New London Architecture

Nathalie Rozencwajg, founder, NAME architecture

Sunday 04 April 2021

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David Taylor

Editor, NLQ and New London Weekly

 
David Taylor: Well, hello!
 
Nathalie Rozencwajg: Hi!
 
DT: Nice to meet you over the phone for the first time! I thought that we could usefully talk about the Brexit conversations that you had a roundtable about, and perhaps some of the issues that have arisen through practicing that you’ve noticed since the dreadful day! (laughs) I’m neutral! I’m neutral! 
What do you think was the most important finding from that conversation (link below) and also, what surprised you the most?
 
NR:  So: I think the most important finding was that all of the people that were involved in the conversation were people that have work or interests on both sides of the channel and actually wanted to keep things as they knew it. They didn't want to see new barriers coming up between the two countries – or entities, I should say.  However, it seems that the uncertainty around the future of practicing here and there seemed to be increasing the gaps for the reality of practice, with most practices having to now think about opening an entity in a European country, to actually have their qualifications recognised and actually be able to win projects there.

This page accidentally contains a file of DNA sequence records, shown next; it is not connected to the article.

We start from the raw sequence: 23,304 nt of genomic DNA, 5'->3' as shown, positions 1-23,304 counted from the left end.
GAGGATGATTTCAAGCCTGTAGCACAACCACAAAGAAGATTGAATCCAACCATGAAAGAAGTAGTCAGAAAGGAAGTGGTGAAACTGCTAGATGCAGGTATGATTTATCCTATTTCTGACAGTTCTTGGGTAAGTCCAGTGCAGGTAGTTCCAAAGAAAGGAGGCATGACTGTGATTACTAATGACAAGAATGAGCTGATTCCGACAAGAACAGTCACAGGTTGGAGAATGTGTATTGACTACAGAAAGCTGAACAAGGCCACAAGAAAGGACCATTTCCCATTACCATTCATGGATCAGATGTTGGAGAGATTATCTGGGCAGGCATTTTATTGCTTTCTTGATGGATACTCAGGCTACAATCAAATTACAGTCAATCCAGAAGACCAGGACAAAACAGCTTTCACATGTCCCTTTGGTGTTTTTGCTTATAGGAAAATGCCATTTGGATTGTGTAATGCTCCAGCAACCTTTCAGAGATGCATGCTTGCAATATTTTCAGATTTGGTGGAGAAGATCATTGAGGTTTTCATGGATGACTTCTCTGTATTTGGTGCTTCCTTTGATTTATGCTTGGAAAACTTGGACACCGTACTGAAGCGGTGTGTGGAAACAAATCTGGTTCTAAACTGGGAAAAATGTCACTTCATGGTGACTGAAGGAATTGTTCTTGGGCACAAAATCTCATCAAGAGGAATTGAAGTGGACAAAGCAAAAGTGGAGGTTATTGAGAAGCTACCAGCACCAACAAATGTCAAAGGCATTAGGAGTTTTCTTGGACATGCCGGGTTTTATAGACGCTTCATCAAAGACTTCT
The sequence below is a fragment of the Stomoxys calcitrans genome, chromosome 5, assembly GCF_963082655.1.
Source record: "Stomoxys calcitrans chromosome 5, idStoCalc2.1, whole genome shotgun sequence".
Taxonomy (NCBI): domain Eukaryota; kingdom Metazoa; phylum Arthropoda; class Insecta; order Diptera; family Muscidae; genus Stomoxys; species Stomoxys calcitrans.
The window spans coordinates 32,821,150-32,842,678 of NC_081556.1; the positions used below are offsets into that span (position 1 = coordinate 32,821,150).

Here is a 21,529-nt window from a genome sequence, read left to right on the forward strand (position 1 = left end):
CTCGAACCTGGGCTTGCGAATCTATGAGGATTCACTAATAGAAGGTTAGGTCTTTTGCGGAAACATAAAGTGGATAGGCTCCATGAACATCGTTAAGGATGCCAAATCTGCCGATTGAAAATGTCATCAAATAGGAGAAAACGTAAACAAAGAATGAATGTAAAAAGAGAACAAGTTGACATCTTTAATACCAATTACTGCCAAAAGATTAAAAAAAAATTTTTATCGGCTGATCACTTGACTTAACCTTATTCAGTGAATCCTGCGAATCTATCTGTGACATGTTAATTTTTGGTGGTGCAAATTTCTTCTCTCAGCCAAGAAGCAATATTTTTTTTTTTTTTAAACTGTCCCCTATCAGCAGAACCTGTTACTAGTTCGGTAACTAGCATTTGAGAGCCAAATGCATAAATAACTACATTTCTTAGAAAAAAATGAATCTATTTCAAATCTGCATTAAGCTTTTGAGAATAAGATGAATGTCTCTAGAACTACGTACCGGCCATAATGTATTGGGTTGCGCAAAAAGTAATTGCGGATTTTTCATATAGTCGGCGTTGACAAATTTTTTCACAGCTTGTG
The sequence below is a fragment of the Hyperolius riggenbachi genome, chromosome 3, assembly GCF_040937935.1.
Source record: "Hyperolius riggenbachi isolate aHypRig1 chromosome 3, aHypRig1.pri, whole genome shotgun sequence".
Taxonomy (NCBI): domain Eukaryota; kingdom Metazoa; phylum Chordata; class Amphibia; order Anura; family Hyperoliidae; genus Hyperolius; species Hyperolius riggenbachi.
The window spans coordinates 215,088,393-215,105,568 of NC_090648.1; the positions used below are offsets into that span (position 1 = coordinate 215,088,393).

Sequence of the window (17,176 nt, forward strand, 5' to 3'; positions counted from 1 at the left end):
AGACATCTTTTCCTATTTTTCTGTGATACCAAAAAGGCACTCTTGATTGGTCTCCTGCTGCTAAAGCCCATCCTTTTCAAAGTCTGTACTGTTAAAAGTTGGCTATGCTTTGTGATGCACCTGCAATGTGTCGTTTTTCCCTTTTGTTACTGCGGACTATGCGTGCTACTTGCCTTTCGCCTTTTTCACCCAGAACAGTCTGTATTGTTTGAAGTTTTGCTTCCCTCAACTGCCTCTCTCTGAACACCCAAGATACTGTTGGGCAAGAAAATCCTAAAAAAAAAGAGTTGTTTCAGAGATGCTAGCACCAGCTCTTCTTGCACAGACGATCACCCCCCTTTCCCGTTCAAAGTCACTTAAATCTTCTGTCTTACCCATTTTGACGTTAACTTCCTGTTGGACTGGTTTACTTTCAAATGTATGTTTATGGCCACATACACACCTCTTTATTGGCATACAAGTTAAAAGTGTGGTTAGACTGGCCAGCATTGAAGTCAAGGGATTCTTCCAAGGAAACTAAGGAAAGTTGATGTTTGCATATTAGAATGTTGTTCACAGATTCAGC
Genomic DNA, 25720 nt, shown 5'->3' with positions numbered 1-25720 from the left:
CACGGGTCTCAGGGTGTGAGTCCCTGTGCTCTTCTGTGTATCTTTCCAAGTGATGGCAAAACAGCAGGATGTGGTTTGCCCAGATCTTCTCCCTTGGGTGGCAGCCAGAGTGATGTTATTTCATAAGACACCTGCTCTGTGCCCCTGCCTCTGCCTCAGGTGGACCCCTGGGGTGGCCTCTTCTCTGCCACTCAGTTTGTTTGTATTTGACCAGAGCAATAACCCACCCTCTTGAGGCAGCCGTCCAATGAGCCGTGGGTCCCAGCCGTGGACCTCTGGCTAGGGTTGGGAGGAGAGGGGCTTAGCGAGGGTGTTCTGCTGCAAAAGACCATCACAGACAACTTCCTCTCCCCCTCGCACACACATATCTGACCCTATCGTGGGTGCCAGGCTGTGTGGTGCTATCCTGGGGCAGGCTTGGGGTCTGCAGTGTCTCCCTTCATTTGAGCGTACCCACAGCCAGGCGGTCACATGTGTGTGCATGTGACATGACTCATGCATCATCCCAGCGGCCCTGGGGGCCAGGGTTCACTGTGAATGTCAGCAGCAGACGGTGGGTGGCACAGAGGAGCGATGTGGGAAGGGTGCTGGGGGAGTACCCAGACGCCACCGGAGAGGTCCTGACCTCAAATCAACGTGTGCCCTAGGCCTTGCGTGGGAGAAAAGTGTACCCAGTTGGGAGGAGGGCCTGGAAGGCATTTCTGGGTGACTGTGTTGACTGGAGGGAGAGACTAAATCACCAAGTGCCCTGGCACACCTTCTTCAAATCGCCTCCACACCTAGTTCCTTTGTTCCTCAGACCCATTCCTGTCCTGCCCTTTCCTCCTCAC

This is something that we had already set personally for my own practice because I have both a UK entity and a French entity. But that seemed to be the greatest challenge for everyone - to suddenly realise that they wouldn't be able to practice so seamlessly between the two: the UK and the other European countries, and what they do about this?
I think what was surprising is actually for me to see how everybody seems to think of Paris as the place to set this up
 
DT: Yes. Why do you think that is? What were the main reasons given?  I mean presumably it’s as a place to live these days - perhaps Mayor (Anne) Hidalgo’s influence on the city has had an effect?
 
NR: Um. I mean, Paris and London have always had this relationship learning from each other and also being in competition with one another. And after many years of London being at the forefront, I think recently Paris has managed to put itself back on the map with some interesting projects within Paris and in the larger area.